“No” Isn’t a Four-Letter Word (How to Say “No”)

Is Saying “No” often painful, difficult or sometimes downright impossible? Do you find yourself saying “Yes” to things and then regretting it (again and again)? Even if you only do this occasionally, it can cost you in more ways than you may realize.

Let’s uncover three big reasons behind this negative behavior (seeing “No” as a positive word is a great start!), and look at ways to improve our lives and happiness using the power of “No”!

When you just can’t say “No”

You’re busy, have tons on your “To Do” list, you’re tired and stressed, but, sure enough someone comes along with a request for something and they really need your help so you say…”Yes”.

Aaarrrrgghh! Now you’ve got a problem because you realize you just can’t do everything so something has to give. And guess what? Once again the thing that gives is something you wanted or needed to do for yourself or even for your family or partner.

How do you feel? Awful. Regretful. Angry at yourself. Or perhaps you simply feel defeated and resigned to your “fate”.

The Why: people-pleasing and low-self esteem

What to do: Take a deep breath and exhale very slowly. You will learn that you are a person who needs to be pleased too, and will work on your self-esteem. When your sense of self-worth is strong, you will know thqt saying “No” at the right time or for the right reason won’t feel bad and won’t hurt anyone. It’s wonderful to give to others when we can, and joyfully, but not wonderful to give of ourselves to the point weakness.

Now, go to a mirror and start practicing saying “No”. You can make a game of it. Pretend you’re an actor and say “No” in different ways.

‘Um, no. I can’t. Really sorry.”

“Nope. No can do, amigo.”

“Aww, would love to – but no. Thanks for asking!”

And my favorite: “No.”

What’s wonderful is that you can use the “No” on yourself too. As practice. Here’s an example scenario:

Me: “Lara, would you like to help your mother weed her garden right now because she wants it done right now, so that you miss out on that pedicure you haven’t had in months as you’ve had a hectic time caring for teething twin toddlers?” (Note: the alliteration was accidental – it just happens to be true ;P)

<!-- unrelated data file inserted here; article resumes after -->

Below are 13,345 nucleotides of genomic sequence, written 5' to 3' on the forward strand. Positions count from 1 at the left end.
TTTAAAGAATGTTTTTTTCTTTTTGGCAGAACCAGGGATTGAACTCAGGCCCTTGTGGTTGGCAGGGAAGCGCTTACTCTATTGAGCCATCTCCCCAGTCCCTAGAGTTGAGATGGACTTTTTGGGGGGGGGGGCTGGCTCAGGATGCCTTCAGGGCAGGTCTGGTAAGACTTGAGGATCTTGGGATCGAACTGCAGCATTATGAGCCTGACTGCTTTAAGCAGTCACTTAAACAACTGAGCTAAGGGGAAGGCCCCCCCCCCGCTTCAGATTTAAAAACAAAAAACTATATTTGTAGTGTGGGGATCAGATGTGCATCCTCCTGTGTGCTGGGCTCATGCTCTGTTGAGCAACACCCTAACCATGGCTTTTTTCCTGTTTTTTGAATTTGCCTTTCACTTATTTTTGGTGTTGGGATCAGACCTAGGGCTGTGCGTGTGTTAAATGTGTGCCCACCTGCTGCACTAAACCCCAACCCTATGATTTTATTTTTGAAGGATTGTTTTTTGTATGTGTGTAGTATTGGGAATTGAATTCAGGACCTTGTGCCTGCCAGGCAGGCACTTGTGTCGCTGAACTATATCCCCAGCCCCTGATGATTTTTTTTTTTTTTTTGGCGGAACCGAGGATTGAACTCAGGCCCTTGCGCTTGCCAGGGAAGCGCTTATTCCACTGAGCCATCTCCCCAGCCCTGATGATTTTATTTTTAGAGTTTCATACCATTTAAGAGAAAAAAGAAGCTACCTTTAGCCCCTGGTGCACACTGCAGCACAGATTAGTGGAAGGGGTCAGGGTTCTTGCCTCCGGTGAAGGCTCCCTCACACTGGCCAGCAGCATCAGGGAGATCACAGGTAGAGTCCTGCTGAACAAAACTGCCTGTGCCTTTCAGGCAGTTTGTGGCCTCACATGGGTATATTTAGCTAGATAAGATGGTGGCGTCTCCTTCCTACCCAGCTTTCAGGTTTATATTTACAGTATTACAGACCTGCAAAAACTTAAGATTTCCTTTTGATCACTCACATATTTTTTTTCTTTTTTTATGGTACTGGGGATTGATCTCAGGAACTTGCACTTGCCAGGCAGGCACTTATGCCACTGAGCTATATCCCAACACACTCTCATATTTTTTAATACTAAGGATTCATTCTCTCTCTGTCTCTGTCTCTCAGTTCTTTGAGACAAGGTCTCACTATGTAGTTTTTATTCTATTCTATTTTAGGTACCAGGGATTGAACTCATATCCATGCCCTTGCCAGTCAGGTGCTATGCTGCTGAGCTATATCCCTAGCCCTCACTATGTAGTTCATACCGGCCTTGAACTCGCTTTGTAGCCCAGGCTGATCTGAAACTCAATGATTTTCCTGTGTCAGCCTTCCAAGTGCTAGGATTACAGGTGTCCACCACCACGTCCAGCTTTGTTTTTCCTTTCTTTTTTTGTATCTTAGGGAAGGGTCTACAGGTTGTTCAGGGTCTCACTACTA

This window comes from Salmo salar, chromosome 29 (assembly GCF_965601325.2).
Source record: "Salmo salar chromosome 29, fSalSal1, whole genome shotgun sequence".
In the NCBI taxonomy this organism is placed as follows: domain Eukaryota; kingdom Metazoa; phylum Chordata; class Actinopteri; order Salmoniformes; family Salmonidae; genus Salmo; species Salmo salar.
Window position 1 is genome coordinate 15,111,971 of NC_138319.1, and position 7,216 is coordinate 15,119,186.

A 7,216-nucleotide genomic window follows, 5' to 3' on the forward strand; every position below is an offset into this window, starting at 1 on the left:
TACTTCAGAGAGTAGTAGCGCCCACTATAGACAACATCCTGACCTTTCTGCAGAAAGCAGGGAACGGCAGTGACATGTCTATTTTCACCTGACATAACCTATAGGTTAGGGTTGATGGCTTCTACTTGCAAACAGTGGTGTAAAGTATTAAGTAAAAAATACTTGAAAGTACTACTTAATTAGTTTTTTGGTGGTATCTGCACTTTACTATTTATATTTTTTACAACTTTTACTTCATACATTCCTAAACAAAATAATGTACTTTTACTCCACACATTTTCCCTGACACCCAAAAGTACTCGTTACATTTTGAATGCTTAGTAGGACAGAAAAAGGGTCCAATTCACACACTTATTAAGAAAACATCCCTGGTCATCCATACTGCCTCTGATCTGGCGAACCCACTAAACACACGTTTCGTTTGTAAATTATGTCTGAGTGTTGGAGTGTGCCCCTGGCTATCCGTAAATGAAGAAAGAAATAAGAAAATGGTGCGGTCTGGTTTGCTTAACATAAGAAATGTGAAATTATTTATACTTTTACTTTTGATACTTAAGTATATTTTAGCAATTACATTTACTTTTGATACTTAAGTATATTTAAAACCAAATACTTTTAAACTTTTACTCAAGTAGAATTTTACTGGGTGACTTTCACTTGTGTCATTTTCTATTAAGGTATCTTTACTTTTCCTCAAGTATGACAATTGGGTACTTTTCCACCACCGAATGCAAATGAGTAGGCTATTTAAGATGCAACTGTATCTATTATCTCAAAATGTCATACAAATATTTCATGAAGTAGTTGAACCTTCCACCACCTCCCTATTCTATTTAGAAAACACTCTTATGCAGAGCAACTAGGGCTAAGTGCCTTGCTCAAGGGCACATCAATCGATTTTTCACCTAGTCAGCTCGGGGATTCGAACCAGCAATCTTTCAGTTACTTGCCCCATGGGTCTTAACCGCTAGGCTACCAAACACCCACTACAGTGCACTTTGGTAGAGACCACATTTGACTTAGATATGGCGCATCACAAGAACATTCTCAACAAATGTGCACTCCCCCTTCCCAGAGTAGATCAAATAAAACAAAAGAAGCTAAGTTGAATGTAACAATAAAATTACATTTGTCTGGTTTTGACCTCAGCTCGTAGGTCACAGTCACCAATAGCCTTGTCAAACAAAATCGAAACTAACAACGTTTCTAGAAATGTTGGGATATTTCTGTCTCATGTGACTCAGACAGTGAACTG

Me: “No.”

Result: Relief. And a warm fuzzy feeling that comes with a moment of self-love.

When “No” feels like you may miss an opportunity

It’s something that’s not truly appealing and you’re not really sure if you should do it but other people think you should. They tell you it could lead to something good.

This happens a lot in the world of newbie actors, business, and sales (but it could happen anywhere, anytime). People are only too willing to make use of your time and energy to benefit themselves with little if any benefit to you.

When I was 19, I was enticed into selling a particular brand of vacuum cleaner. Sales wasn’t really my thing (I have no talent for it), and I didn’t love vacuum cleaners. Long story short: I worked for a few months and made not a penny. I kept wanting to quit but they had all kinds of mind games to keep you saying “Yes” to coming to work. Finally, something happened (that still haunts me) to make me say “No”. I visited the house of a young mom with a newborn baby. She was sweet and certainly happy to have me come in with my vacuum cleaner and give her carpets a once over for free. However, when I started placing the dirty filter cloths around her baby’s room and near the baby in her crib (my boss had instructed us to do this to reinforce the notion of the uncleanliness for the infant) – she turned sour. Understandably, she was angry and asked me to leave. I did so, and swore to myself that I would never work another day for the company. And I didn’t.

What a waste of time and energy doing something that gave me nothing that I wanted in return!

The Why: fear of missing a chance to earn a lot of money quickly.

What to do: Realize that an opportunity is only a good one if it aligns with your core values and ideals, who you want to be as a human being, and the innate talent/s that you have. Trying to make quick money (as enticing as it sounds) shouldn’t be your focus. Building the empire of you – the right way – should be the agenda. It’ll take less time in the long run and you’ll avoid the heartache, moral pitfalls, and possibly having to start from scratch again.

When we follow the path of our true calling, it is way more fulfilling. As for money? It will come. When we are doing what we love and what comes naturally, life is easier, happier and attracts the right people and opportunities to us.

When “No” would prevent avoidance

You secretly or subconsciously want to avoid the job at hand. There is something or things you know you must get done, but you say “Yes” to that latest movie at your local theater, hours of coffee-drinking with friends, binge scrolling through Facebook etc. You reason with yourself that “It’s only for a little while”, or “I deserve a break” or you simply act on the impulse of something that catches your attention in the moment. You can’t say “No” to your sabotaging behavior.